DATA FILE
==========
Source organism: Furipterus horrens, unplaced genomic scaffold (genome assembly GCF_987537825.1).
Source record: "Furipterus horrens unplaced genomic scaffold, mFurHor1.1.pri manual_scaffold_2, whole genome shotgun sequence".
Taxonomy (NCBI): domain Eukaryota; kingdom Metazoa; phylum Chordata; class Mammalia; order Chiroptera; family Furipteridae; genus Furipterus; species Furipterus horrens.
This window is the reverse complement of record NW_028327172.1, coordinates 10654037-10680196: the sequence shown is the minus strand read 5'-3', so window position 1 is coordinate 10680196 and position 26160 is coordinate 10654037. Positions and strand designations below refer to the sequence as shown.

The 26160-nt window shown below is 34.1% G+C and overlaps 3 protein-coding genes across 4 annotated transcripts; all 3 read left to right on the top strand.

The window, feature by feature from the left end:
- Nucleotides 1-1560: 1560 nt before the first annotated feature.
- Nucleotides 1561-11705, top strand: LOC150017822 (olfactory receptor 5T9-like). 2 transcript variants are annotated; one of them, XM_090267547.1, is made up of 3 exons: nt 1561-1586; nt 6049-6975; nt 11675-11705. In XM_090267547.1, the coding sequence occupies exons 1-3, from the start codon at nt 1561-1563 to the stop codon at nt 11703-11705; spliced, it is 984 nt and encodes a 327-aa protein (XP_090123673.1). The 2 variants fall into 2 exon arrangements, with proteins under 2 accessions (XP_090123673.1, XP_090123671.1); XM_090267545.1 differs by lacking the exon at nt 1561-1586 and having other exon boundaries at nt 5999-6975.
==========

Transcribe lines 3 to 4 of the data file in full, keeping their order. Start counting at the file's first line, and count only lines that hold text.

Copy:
Taxonomy (NCBI): domain Eukaryota; kingdom Metazoa; phylum Chordata; class Mammalia; order Chiroptera; family Furipteridae; genus Furipterus; species Furipterus horrens.
This window is the reverse complement of record NW_028327172.1, coordinates 10654037-10680196: the sequence shown is the minus strand read 5'-3', so window position 1 is coordinate 10680196 and position 26160 is coordinate 10654037. Positions and strand designations below refer to the sequence as shown.